I definitely agree with you that people who feel strongly about whether animals should be trained or kept captive in general will maintain those feelings through this incident. But, a few who are genuinely on the fence could be persuaded either way by strong arguments. Another interesting question — Will PETA’s reaction to this incident be good PR, bad PR or neutral for PETA itself? It might make PETA seem either honestly concerned and caring (good PR) or extremist and even a little crazy (bad PR). Or, perhaps PETA has already established itself as responding in this manner to past events, so this incident will have no effect on people’s perception of PETA. This, like the effect of the incident on SeaWorld, will unfold over the upcoming days and weeks.

  3. cnaughton says:

    I think you bring up a great point here when you say “Shamu is Seaworld.” Shamu and its image are so far entrenched into the Sea World brand that the actions taken from this point on (and even those that were or were not taken prior to this incident) are critical to the future of the company. Not only is is bad buzz, but now Sea World faces huge decisions that will be under constant scrutiny. As unfortunate as the situation is, it’s a crisis that they should have been prepared for. And I think they acted appropriately as an organization. The company’s CEO put forth a solid press conference in reassuring the public that the proper attention was being paid to this situation. From here, I think the most important thing Sea World can do is connect with its stakeholders. They are already doing this on their blog, but in an effort to move forward, transparency is and will continue to be their greatest ally in this situation.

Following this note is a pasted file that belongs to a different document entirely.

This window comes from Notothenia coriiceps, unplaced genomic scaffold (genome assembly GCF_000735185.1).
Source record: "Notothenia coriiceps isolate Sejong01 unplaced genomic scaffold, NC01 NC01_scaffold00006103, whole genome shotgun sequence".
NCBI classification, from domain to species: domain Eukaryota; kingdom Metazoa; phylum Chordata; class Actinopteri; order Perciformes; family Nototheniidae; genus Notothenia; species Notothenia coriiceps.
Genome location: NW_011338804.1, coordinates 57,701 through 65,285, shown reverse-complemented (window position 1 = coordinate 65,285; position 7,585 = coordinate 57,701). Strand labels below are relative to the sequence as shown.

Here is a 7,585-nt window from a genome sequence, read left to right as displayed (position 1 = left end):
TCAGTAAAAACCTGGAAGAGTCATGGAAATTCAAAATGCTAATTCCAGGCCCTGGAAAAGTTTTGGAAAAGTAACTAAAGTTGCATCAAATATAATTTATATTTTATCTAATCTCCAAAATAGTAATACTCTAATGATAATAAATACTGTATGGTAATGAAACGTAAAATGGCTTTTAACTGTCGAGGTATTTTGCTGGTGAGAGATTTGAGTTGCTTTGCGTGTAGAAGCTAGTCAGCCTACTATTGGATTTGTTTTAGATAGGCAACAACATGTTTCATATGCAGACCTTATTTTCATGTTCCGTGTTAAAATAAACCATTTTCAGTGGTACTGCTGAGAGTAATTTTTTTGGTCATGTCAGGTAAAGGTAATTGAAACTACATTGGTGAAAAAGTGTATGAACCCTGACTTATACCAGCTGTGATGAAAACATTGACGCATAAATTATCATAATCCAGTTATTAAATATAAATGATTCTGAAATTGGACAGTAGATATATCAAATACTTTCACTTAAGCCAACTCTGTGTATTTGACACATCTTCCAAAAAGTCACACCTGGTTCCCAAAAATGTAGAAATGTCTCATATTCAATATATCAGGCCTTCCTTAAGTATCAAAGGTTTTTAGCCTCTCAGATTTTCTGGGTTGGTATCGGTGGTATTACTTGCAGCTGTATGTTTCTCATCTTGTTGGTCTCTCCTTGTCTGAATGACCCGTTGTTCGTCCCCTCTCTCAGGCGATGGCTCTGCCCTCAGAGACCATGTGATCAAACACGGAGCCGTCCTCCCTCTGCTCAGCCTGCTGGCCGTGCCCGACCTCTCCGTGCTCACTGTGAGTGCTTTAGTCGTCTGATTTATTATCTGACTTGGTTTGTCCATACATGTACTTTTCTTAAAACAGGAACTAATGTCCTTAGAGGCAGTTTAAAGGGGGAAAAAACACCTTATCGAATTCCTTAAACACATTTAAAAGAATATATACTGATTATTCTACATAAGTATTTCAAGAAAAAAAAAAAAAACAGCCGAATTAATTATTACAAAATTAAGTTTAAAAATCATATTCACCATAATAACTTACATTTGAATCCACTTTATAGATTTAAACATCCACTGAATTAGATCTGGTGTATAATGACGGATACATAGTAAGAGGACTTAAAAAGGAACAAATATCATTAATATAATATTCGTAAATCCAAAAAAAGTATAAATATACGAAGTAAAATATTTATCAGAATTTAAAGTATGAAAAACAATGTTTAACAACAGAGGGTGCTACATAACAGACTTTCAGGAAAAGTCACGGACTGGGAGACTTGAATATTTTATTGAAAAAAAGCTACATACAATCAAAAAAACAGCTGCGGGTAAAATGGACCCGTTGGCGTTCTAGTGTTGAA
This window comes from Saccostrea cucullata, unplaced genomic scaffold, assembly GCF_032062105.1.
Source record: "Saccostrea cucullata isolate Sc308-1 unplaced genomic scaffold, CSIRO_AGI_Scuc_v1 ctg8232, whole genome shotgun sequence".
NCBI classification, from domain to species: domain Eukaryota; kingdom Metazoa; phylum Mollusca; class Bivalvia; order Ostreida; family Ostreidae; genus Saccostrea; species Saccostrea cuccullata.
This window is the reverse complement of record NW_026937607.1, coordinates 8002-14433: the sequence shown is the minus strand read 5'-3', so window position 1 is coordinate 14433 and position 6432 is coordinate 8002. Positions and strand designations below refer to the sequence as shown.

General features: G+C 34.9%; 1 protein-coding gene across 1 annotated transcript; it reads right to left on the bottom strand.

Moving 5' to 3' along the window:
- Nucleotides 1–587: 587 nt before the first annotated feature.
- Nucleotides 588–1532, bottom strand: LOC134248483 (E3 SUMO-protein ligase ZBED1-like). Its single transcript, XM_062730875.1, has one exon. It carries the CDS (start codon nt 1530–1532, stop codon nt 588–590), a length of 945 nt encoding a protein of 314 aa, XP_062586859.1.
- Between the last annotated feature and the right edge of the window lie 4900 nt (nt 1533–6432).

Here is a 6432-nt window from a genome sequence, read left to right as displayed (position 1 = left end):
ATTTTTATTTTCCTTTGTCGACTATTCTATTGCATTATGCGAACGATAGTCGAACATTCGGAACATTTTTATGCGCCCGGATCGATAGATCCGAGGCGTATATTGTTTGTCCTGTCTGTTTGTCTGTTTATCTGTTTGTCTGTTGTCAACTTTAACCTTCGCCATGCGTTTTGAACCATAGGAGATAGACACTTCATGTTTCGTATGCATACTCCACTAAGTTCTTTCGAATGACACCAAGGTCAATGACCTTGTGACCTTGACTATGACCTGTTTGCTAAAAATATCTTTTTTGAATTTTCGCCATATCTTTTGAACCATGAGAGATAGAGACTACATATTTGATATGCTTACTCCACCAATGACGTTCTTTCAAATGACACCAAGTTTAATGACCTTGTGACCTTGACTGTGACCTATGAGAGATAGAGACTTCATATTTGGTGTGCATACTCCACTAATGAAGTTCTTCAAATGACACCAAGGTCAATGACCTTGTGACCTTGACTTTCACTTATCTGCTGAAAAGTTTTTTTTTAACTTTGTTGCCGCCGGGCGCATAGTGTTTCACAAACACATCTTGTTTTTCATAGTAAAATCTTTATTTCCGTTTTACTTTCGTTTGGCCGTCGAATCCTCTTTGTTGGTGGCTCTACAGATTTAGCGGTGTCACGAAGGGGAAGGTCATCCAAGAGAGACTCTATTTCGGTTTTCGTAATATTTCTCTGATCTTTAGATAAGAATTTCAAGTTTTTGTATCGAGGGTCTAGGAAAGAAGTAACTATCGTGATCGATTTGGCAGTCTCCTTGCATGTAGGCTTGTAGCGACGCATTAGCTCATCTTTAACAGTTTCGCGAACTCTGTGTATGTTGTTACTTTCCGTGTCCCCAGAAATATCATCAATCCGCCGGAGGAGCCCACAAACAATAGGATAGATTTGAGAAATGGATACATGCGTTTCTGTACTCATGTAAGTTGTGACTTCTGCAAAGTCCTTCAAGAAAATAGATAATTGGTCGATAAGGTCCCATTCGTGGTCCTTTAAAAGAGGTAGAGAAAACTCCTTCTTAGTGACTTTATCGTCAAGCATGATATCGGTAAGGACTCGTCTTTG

• Thank you for your comment on my post, cnaughton. I agree with your points and analysis of SeaWorld’s handling of this issue. I noticed that, since Friday, the SeaWorld incident has made very few headlines, which is probably a good sign for SeaWorld at this point. This may be due to the occurrence since then of more newsworthy events, such as the devastating earthquake in Chile, but it may also be partially due to the fact that people generally accept SeaWorld’s response so far and no major drama or scandals have developed.

      I think you’re right when you say that SeaWorld has acted appropriately in the aftermath of this incident by being upfront with the press conference and promising an investigation. That goes a long way toward SeaWorld regaining trust, respect and credibility.

      If SeaWorld had reacted differently following the incident, such as trying to shift blame elsewhere, making excuses or covering up the incident, this would have further damaged the company’s reputation and image. Instead, SeaWorld was quick, proactive, careful and concerted in its response, in its communication and in deciding its next steps.